Childhood Cutaneous Leishmaniasis
Correspondence Address :
Arfan ul Bari, Consultant Dermatologist,Combined Military Hospital, Peshawar Pakistan Ph-00.92.300.6004478,00.92.301.6547007 e-mail: email@example.com, firstname.lastname@example.org
Background: Cutaneous leishmaniasis (CL) is known for its wide variety of clinical presentations. Children are frequent victims of the disease but studies regarding clinical spectrum of the disease are sparse.
Objective: The aim of the study was to explore clinical spectrum of CL in children.
Study design: Case series
Place and Duration of Study: Combined Military Hospital Muzaffarabad from January 2006 to June 2008.
Patients and Methods: Children of all ages having lesions of cutaneous leishmaniasis anywhere on the body were included in the study. Various demographical features and clinical patterns of the lesions were recorded in all cases and subsequently categorized accordingly. Descriptive statistics were used for analysis.
Results: Ninety six cases of childhood cutaneous leishmaniasis were seen. Age range was 4 months to 15 years (mean age = 8.72 + 4.47). Male to female ratio was 1.18:1. Majority of the patients (75%) had solitary lesions. Maximum lesion count was 4. All but one patient had lesions on face. Cheeks were most common sites followed by nose and lips. All children were treated with weekly intralesional injections of meglumine antomonate and duration of treatment ranged from 4 weeks to 16 weeks (mean = 10.58 + 2.72). Predominant clinical pattern was psoriasiform plaque. All patients responded well to treatment with out any significant side effect.
Conclusion:Childhood cutaneous leishmaniasis makes a major portion of CL and its clinical spectrum is different from that of adult CL. Lesions are characteristically seen on face and respond favourably to weekly intralesional treatment with antimonial compound.
Cutaneous leishmaniasis, Childhood cutaneous leishmaniasis, Paediatric leishmaniasis.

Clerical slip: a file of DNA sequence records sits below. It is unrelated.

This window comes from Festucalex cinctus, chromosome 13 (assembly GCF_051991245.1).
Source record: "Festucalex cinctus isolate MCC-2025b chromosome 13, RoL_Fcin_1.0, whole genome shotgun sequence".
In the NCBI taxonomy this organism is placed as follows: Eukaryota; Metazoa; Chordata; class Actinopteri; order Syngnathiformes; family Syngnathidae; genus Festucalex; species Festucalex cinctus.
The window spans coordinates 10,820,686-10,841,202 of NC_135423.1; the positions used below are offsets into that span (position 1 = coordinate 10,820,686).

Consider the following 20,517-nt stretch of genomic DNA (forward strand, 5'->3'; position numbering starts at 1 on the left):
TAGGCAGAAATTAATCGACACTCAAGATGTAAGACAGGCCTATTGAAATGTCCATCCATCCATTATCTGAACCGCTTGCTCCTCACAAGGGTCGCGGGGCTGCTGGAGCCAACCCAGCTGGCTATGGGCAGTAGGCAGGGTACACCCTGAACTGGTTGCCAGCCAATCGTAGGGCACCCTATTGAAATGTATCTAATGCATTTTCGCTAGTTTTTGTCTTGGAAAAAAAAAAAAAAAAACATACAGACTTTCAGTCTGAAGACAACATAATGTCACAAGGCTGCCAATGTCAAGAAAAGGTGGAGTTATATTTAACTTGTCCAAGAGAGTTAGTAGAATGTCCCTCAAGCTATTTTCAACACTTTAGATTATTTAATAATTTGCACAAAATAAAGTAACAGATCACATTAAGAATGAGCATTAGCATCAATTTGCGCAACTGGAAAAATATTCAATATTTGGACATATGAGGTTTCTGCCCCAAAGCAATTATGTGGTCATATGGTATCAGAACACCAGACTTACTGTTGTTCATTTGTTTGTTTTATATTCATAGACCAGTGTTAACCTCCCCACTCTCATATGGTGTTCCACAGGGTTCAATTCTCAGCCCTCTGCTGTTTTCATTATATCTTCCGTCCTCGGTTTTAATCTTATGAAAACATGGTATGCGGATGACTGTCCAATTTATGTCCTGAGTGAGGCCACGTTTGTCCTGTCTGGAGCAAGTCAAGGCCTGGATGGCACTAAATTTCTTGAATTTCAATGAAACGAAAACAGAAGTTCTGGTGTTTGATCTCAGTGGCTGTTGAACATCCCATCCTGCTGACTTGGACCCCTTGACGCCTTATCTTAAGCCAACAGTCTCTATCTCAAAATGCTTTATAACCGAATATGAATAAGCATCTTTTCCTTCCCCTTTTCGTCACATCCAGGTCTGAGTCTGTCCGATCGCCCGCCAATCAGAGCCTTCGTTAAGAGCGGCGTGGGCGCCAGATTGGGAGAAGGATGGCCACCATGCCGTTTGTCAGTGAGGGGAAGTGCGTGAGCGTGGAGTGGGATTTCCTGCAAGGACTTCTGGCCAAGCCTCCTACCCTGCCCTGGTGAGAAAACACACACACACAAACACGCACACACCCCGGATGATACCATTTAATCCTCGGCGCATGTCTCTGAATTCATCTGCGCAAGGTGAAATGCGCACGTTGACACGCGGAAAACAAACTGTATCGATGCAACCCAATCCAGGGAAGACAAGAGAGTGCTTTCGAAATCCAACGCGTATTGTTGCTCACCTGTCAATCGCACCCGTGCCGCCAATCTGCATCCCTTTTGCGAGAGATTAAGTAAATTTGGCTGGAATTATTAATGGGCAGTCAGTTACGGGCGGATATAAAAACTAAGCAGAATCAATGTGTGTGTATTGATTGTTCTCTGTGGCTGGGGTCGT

Leishmaniasis occurs widely throughout Africa, Asia, Europe, and North and South America and the incidence of leishmaniasis seems greater in the Old World than in the New World(1). The disease is known to be endemic in various regions of Pakistan since many years, but recently it seems to have become an epidemic in the country(2). CL affects various age groups depending on the infecting Leishmania species, geographic location, disease reservoir, and host immunocompetence. The extent and presentation of the disease depends on several factors, including the humoral and cell-mediated immune response of the host, the virulence of the infecting species, and the parasite burden(3),(4),(5). Children are at greater risk than adults in endemic areas and malnutrition may also contribute to the development of the disease(5). Old World disease primarily is caused by Leishmania tropica in urban areas and Leishmania major in rural areas. The incubation period is two to eight weeks, although longer periods have been noted. The disease begins as an erythematous papule at the site of the sandfly bite on exposed parts of the body. The papule evolves into a nodule and eventually ulcerates and crusts over. There may be multiple lesions, especially when the patient has encountered a nest of sandflies. The ulcer is typically large but painless unless there is secondary bacterial or fungal infection. Old World leishmaniasis lesions tend to heal spontaneously in months. After healing, a depressed scar remains that is usually round but can be irregular. Satellite lesions with a nodular lymphangitis resembling sporotrichosis have been described.(3),(6)(7). CL can become disseminated (diffuse cutaneous leishmaniasis), especially in immunosuppressed persons. This illness can go on for years and does not heal spontaneously. Other unusual types of cutaneous disease include leishmaniasis recidivans, in which small nodules develop around a healed scar, and post_kala-azar dermal leishmaniasis, in which widespread cutaneous lesions arise after a visceral infection (3),(6),(7),(8),(9). The mucosal form usually occurs after an initial cutaneous infection and may progress to destruction of mucosa and even cartilage (8),(10). CL typically appears on exposed/uncovered body sites in children and face being the most unprotected and exposed is the commonest site for sandfly bite(11),(12). The present study is aimed to encompass the whole clinical spectrum of the disease occurring in children of Northern region of Pakistan (Azad Jammu and Kashmir).